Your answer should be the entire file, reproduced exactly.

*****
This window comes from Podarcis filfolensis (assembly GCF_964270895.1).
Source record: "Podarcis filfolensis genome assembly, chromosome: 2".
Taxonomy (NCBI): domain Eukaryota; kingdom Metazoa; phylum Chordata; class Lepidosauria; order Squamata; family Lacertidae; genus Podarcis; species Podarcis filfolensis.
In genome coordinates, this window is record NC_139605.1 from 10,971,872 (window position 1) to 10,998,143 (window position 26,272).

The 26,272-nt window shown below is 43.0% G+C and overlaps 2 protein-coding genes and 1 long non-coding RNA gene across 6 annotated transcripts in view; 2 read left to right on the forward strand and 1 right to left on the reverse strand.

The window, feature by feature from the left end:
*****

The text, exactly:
This window comes from Podarcis filfolensis (assembly GCF_964270895.1).
Source record: "Podarcis filfolensis genome assembly, chromosome: 2".
Taxonomy (NCBI): domain Eukaryota; kingdom Metazoa; phylum Chordata; class Lepidosauria; order Squamata; family Lacertidae; genus Podarcis; species Podarcis filfolensis.
In genome coordinates, this window is record NC_139605.1 from 10,971,872 (window position 1) to 10,998,143 (window position 26,272).

The 26,272-nt window shown below is 43.0% G+C and overlaps 2 protein-coding genes and 1 long non-coding RNA gene across 6 annotated transcripts in view; 2 read left to right on the forward strand and 1 right to left on the reverse strand.

The window, feature by feature from the left end: